(Robert Reich via The Guardian)
At Donald Trump’s arraignment last Thursday for trying to overturn the result of the 2020 election, magistrate judge Moxila A Upadhyaya warned him that he could be taken into custody if he violated the conditions of his release, including attempting to influence jurors or intimidate future witnesses.
Calling him “Mr Trump” rather than President Trump – thereby emphasizing that he was being treated as any criminal defendant would be treated – she said:
“I want to remind you that it is a crime to try to influence a juror or to threaten or attempt to bribe a witness or any other person who may have information about your case, or to retaliate against anyone for providing information about your case to the prosecution, or to otherwise obstruct the administration of justice.”
The judge then warned Trump: “You have heard your conditions of release. It is important you comply. You may be held pending trial in this case if you violate the conditions of release.”
She asked Trump: “Do you understand these warnings and consequence, sir? Are you prepared to comply?”
Trump responded: “Yes.”
But not 24 hours later, Trump posted on social media a message that could be understood as an attempt to influence potential jurors or retaliate against any witness prepared to testify against him: He wrote: “IF YOU GO AFTER ME, I’M COMING AFTER YOU!”
On Friday evening, prosecutors from the office of special counsel Jack Smith asked the court for a protective order to stop Trump from making public any of the information they were about to deliver to his lawyers under the discovery phase of the upcoming criminal trial, such as the names of witnesses who will testify against him.
They noted that such protection was “particularly important” because Trump “has previously issued public statements on social media regarding witnesses, judges, attorneys and others associated with legal matters pending against him”.
Citing his social media message from earlier in the day, they argued that publishing such information “could have a harmful chilling effect on witnesses”. The prosecutors included a screenshot of Trump’s threatening post from that same evening.
On Saturday, the presiding judge in the case, Judge Tanya Chutkan, ordered that Trump’s lawyers respond to the prosecutor’s request for a protective order by 5pm Monday.
All through the weekend, Trump continued to threaten potential witnesses.
“WOW, it’s finally happened! Liddle’ Mike Pence, a man who was about to be ousted as Governor Indiana until I came along and made him VP, has gone to the Dark Side,” he posted Saturday.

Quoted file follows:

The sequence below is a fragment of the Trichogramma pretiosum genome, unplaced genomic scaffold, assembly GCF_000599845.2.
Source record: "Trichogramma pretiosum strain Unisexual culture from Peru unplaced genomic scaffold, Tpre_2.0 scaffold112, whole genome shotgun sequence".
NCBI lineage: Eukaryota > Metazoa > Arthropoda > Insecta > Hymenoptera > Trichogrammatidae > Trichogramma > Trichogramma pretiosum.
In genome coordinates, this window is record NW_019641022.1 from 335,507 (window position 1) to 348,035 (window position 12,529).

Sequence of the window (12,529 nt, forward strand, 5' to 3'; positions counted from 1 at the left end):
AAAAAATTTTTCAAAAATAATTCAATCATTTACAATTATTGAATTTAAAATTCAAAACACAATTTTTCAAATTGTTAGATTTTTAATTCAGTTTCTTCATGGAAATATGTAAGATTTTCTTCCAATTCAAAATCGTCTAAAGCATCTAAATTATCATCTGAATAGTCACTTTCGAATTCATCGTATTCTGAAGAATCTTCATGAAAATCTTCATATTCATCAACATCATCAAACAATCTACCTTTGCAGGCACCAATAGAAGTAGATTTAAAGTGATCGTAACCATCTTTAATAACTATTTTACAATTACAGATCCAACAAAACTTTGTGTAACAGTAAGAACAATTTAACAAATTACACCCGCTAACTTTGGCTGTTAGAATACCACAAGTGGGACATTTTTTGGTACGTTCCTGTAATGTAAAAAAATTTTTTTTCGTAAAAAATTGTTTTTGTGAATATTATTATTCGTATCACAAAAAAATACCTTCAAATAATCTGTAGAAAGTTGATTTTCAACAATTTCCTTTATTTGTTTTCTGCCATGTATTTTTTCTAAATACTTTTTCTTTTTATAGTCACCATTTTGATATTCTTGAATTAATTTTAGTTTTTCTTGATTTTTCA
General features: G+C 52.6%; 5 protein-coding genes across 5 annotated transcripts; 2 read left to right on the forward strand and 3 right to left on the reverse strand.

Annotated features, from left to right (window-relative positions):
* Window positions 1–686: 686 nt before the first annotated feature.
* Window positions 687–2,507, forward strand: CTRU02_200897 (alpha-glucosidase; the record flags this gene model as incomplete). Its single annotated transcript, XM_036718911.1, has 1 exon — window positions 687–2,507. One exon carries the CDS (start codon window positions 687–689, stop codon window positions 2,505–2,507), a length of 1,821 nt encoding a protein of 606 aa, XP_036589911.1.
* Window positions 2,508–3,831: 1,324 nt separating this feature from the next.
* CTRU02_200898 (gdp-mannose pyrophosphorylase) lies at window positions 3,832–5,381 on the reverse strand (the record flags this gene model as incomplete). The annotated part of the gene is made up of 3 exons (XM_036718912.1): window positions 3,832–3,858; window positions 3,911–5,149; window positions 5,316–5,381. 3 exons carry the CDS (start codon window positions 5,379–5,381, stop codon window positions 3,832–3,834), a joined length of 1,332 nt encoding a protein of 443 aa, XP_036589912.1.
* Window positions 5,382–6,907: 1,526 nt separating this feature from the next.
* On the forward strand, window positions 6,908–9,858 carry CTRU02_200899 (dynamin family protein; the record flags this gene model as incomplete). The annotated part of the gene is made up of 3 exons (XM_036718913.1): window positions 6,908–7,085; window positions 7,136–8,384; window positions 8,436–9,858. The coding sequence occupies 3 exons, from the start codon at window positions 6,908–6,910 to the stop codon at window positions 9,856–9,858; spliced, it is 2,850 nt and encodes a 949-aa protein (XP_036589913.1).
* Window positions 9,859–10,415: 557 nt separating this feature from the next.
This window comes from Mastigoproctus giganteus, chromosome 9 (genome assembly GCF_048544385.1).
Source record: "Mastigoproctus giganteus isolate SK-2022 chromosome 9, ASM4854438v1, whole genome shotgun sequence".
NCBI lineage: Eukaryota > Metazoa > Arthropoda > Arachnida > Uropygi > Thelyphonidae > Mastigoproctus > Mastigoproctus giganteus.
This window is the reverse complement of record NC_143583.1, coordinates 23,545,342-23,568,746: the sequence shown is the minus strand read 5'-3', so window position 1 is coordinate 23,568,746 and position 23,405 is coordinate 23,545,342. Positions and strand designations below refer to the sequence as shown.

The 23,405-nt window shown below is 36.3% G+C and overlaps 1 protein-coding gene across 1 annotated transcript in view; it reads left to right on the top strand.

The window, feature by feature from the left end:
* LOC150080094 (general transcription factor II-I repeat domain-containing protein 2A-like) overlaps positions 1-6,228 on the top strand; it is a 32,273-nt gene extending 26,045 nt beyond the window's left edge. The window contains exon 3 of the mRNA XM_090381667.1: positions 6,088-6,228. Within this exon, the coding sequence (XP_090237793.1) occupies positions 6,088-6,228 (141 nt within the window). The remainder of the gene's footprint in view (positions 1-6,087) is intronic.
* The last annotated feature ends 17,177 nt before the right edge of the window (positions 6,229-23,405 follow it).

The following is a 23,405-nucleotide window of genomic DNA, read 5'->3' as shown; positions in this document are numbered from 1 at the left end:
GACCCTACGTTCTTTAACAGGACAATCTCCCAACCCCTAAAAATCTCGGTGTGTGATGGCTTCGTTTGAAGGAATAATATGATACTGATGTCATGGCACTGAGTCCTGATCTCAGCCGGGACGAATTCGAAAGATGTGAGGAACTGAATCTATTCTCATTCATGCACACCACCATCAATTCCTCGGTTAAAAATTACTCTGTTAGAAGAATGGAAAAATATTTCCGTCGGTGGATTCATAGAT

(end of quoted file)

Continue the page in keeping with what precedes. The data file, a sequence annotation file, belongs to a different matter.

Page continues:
And Trump hasn’t stopped attempting to obstruct justice.
On Sunday he called Jack Smith “deranged”, and in another all-caps message he accused Smith of waiting to bring the case until “right in the middle” of his election campaign.
In another post he asserted that he would never get a “fair trial” with Chutkan and jurors from Washington DC.
These statements directly violate the conditions of Trump’s release pending trial.
They also could inflame Trump supporters, thereby endangering those who are trying to administer justice, such as Smith and Chutkan, as well as potential witnesses like Pence.
It’s going to get a lot worse unless Chutkan – on her own initiative or at the urging of prosecutors – orders Trump’s lawyers to show cause why his release pending trial should not be revoked, in light of his repeated violation of the conditions of his release.
This would at least put Trump on notice that he will be treated like any other criminal defendant who violates conditions of release pending trial.
That’s what the rule of law is all about.
At this moment, about 400,000 criminal defendants are in jail in the United States awaiting trial because they didn’t meet a condition of their release.
Trump is now under the supervision of the court, as would be any criminal defendant after an arraignment.
But he will continue to test the willingness and ability of the court to treat him like any other criminal defendant unless he’s reined in.
The court must fully assert the rule of law during these proceedings, even if that requires threatening Trump with jail pending his trial. And if he continues to refuse to abide by the conditions of his release, it might be time to actually jail him.
Robert Reich, a former US secretary of labor, is professor of public policy at the University of California, Berkeley, and the author of Saving Capitalism: For the Many, Not the Few and The Common Good. His new book, The System: Who Rigged It, How We Fix It, is out now. He is a Guardian US columnist. His newsletter is at robertreich.substack.com